Fire Pit Accessories:

Terrazzo Fire Pit Pad

30” Copper Fire Pit Lid

Let us Know What You Think:

Help Julie decide on a portable outdoor fire pit for her home- do you have one that you just love? How have you used an outdoor fire pit to accent your Home Outside? Do you have any handy tips and tricks? Please share them with us by posting a reply!

Join the discussion 6 Comments

  • Anne Hill says:

    Watch for smoking your neighbors. I’m no fan of smoke being downwind of my neighbors. As we downsize, we need to consider the impact we have on our neighbors in light, sound and smoke. I put in gorgeous outdoor lighting fixtures on my house that direct the light down and add soft beauty with plenty of illumination.

  • I just came across your blog and have really enjoyed your posts. I just love these fire pits they are just stunning.

  • Kate says:

    I have a neighbor whose outdoor fire sends heavy smoke directly into my house. Is there anything that can be done to reduce the heavy smoke? I don’t want to get into a big confrontation with them, but I’m choking here.

  • Wood burning fires are a huge environmental and health pollution problem.
    Many health conscience states and individual jurisdictions have realized their negative environmental and health effects and have banned them.
    In my progressive area we can no longer install wood burning fireplaces either inside or outside. Instead you have the clean burning option of installing a gas burning fireplace/ fire pit.
    The positive points in support of a gas powered fire pit far outweigh the old fashion heavy polluting wood fire pits such as :
    -You don’t smell like a smoky camp fire after a brief evening around the pit. No need to bathe your kids or yourself before going to bed with stinky hair.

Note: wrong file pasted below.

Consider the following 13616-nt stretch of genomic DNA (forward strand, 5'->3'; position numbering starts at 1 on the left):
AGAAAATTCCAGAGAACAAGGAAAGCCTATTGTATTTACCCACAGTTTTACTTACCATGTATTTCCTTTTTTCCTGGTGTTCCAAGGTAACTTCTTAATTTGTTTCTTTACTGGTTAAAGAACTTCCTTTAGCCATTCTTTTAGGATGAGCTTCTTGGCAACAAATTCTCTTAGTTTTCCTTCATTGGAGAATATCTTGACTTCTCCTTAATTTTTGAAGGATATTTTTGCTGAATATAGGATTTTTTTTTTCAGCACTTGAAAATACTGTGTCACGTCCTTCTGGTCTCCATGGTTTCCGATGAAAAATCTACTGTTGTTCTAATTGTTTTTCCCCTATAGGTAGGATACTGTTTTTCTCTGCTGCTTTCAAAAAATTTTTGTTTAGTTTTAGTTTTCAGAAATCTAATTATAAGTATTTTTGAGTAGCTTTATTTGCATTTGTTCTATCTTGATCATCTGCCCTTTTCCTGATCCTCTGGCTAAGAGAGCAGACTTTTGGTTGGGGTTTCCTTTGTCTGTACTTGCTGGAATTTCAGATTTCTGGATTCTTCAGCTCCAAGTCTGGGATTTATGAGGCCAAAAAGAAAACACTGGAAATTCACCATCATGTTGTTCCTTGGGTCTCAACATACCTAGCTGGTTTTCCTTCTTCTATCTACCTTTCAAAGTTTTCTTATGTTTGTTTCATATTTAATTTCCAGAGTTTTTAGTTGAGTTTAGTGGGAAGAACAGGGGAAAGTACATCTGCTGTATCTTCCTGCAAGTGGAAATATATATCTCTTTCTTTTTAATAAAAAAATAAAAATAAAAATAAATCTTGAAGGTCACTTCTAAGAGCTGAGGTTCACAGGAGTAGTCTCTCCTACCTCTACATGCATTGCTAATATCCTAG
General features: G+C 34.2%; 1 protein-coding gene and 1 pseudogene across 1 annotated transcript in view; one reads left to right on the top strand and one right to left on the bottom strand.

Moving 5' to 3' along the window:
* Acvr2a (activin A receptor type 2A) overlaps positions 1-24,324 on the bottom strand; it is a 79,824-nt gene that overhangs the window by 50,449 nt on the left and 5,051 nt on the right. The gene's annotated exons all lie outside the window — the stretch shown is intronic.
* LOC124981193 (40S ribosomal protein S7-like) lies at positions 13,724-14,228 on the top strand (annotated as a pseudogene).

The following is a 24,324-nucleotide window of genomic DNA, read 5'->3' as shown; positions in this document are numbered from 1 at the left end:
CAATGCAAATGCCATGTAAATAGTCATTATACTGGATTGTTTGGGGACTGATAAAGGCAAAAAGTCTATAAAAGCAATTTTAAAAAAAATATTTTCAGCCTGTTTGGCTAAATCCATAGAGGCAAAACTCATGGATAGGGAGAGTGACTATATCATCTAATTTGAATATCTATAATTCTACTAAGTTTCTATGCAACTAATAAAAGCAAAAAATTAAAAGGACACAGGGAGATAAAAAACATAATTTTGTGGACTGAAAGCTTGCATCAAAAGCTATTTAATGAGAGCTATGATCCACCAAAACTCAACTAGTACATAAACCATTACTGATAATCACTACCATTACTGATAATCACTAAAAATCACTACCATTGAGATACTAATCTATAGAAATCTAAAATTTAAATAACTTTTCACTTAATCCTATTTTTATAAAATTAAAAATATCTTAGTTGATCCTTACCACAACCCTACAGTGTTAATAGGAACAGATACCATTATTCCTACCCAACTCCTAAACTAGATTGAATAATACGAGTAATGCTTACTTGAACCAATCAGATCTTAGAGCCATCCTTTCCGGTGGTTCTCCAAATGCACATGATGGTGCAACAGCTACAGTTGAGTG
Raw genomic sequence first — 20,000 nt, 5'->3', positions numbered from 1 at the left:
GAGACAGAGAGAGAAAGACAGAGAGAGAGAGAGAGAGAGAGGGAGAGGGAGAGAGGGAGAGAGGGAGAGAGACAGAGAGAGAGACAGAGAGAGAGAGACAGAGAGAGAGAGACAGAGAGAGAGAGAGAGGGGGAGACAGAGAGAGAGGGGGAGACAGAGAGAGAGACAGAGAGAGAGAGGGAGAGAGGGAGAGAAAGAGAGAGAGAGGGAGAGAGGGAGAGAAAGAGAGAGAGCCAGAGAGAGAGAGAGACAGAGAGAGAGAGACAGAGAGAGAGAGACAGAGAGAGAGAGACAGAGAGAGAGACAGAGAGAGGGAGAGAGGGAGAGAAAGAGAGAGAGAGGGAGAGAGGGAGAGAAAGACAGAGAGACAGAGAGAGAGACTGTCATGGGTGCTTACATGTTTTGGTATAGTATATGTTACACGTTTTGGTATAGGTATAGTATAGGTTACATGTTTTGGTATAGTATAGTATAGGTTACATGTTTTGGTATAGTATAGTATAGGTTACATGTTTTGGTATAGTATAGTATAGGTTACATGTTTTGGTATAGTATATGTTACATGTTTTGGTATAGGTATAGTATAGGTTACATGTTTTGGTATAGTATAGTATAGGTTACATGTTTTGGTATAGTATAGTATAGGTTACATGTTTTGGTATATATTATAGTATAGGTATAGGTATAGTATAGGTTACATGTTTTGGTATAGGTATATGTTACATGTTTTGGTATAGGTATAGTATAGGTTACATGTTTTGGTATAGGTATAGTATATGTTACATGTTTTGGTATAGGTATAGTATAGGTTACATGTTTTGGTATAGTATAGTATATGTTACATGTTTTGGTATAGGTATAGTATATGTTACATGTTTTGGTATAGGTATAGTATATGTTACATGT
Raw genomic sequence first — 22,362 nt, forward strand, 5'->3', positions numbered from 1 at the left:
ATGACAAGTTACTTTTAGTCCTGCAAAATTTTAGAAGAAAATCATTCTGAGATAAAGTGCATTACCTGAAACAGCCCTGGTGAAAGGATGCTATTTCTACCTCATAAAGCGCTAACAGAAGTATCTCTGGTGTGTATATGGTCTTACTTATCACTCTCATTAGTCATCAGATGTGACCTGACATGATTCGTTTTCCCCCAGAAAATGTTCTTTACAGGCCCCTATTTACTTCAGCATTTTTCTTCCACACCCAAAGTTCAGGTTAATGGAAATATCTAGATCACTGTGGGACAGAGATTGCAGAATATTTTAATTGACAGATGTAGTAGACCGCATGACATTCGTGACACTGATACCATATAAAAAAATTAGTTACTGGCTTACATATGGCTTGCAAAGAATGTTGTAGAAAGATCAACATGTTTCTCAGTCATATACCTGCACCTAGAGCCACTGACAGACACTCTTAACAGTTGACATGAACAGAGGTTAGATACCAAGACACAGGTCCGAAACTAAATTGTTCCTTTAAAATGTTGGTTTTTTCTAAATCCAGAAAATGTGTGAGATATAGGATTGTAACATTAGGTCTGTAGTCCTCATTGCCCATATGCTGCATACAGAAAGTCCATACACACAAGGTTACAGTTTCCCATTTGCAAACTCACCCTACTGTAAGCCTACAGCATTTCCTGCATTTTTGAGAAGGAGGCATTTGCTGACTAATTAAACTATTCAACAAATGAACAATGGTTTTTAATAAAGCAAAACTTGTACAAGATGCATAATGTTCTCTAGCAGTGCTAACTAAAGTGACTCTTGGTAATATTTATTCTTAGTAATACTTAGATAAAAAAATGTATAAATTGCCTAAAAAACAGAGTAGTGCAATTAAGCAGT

-No high flying popping wood embers that can easily ignite an unwanted fire /
    – Gas is easy and quick to light and turn off. Easy manipulation of flame.
    – No smoke ! which means you won’t be smoking your neighbors out, putting the neighborhood kids with asthma in an unhealthy and potentially life threatening situation. You won’t be blasting the air with huge amounts of heavy polluting particulate matter that causes health problems for those with sensitive lung , breathing and heart conditions.

    Fire it up responsibly. Use gas – Give a hoot and don’t pollute by burning wood.

  • Richard Mosselman says:

    I’m just installing a gas-fired fire pit from Dagan Industries ( It’s called an FP-octogon unfinished. I’m going to face it with the same cultured stone that we used for the inside fireplace (tie the indoors with the outdoors).

    Cheers, Richard
    (PS great blog!)

  • liz says:

    These outdoor fire pits should be banned!! Wood smoke is more dangerous to the lungs than any other pollutant. It’s very irresponsible for a homeowner to subject neighbors to these toxins. My family has members that are asthmatic, allergic or have COPD. When we are outside enjoying our yard, or doing yard work & a neighbor fires up their pit, lungs get set on fire, eyes burn, headaches flare & then we must stop all our outdoor activity & run inside, left with our sore throats, lungs & headaches. We are never able to open our windows because of this.